Wompatuck State Park is between Boston and Plymouth - easy drive to both. There is also a ferry in Hingham that will take you to Boston - cheaper and easier than trying to park. We were there last week. Nice enough campground with very separate sites. 20A electric with water scattered around the loops. We would have enjoyed it more had it not been for the caterpillar invasion. If you sat in one spot too long they decided you were a tree. We were there last week; the caterpillars should be gone soon.
Scusset Beach State Reservation is very nice. We stayed two weeks and enjoyed it a lot. E/W hook ups. Only bad thing - the dump station has limited hours (closes at 3:30PM) and so you must plan to hit it during open hours. The campground is right on the cape cod canal and bay. Easy drive to Plymouth and Cape Cod towns.
I would recommend Fishermen's Memorial State Park in Rhode Island. They have full hook up site in a lovely location not far from the beach. Narragansett is a pretty town. Not too far a drive is Mystic, CT; Providence, RI; and our favorite, Newport, RI.
Right now, we are in Salisbury Beach State Reservation. E/W, open sites next to the beach and river. We are driving distance from Boston, Salem, Gloucester, and Concord, MA (lots of history) and Kennebunkport, ME and Portsmouth, NH. Lots of history in the area...
We have a 1200W MSW inverter and use it to run our 900W coffee pot off 4 AGM batteries (440AH). The biggest problem encountered is the voltage drop due to the current draw - it might cut off the inverter. With 4 batteries, we see a .5V drop in the morning when brewing coffee. At that time, we are typically at 75 percent battery charge. The voltage on the batteries drops from 12.5V to 12V then returns to at least 12.4V when the coffee maker is done. Our inverter is set to cut off at 11.9V. The amp usage of the coffee maker during its cycle is 11AH but it pulls up to 100A while brewing. With only two batteries you will probably have a greater voltage drop which may make your inverter shut off.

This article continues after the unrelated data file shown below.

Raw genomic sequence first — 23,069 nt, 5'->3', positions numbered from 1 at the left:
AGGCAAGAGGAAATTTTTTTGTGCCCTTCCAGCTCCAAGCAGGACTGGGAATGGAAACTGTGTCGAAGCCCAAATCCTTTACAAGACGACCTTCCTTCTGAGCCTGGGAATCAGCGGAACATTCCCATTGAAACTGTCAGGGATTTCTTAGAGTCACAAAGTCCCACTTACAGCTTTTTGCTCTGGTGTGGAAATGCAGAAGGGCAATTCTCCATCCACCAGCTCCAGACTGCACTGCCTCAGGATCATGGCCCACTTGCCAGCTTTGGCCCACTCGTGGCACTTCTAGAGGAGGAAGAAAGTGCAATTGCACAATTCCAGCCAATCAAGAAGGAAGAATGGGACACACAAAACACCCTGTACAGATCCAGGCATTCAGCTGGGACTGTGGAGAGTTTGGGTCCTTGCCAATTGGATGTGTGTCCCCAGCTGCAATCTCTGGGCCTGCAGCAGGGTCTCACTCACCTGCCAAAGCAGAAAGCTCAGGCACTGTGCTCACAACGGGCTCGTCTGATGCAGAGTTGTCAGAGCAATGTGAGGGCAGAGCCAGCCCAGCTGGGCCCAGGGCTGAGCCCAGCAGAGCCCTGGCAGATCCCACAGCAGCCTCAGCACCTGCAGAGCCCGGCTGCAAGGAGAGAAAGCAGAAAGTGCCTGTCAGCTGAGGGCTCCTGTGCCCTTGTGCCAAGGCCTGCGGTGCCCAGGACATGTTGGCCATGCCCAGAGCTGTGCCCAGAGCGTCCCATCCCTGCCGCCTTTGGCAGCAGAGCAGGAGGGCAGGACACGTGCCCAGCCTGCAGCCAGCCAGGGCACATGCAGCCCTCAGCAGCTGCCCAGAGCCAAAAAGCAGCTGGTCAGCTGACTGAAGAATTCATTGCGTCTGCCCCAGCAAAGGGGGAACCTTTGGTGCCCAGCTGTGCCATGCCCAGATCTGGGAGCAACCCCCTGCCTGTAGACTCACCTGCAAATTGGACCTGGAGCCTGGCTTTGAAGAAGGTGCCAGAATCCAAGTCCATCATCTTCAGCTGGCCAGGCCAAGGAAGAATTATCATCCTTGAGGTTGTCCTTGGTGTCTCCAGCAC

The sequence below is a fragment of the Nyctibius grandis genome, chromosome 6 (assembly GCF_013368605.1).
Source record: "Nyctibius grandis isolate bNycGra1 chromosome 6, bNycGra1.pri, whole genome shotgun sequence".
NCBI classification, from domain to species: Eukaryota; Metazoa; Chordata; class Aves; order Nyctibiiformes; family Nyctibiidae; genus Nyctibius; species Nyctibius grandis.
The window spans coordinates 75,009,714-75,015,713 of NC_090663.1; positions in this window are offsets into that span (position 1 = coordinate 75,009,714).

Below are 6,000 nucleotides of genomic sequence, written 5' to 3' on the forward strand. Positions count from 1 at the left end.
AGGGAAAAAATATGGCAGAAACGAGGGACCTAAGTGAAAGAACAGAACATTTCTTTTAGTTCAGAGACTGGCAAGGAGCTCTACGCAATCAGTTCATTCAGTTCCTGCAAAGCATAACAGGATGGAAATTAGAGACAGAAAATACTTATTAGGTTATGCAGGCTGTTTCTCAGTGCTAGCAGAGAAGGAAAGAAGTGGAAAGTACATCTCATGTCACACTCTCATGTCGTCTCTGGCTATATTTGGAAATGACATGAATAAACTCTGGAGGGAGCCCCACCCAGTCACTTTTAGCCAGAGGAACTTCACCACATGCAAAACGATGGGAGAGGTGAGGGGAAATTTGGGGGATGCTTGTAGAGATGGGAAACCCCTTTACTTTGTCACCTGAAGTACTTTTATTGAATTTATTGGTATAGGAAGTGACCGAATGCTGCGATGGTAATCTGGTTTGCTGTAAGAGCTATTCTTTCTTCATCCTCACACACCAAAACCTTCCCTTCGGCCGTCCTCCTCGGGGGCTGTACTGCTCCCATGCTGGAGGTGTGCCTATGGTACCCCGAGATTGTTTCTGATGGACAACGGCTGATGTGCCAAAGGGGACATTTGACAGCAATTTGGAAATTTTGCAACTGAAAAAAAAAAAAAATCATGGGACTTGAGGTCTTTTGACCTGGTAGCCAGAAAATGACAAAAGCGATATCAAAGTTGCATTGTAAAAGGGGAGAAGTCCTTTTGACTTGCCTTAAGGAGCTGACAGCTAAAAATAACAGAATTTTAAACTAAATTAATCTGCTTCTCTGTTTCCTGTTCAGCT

We have a 2014 Bounder 33C. We have 33K miles on it so far. We have been from FL to Alaska and crossed every mountain chain in between. We have done long 9 percent grades (towing our jeep) up and down, taken it to 11,000 feet, and gone 'off road' with it. We live in it full time and have 0 complaints about our bus.
We have looked at other RVs since purchasing our Bounder (I think RV owners are required to) but we haven't found anything we like better. Ours is holding up well, has the perfect floorplan for us, and does everything we have asked of it. The only thing we would consider changing is the flooring. We hate the carpet.
We are in Salisbury Beach right now if you have any specific questions.
Tell your wife to do her business then hold the foot pedal down while counting to three then slide or take her foot off the pedal quickly. This will allow enough water in for the flush. If you have low pressure or are using the water pump, count to five.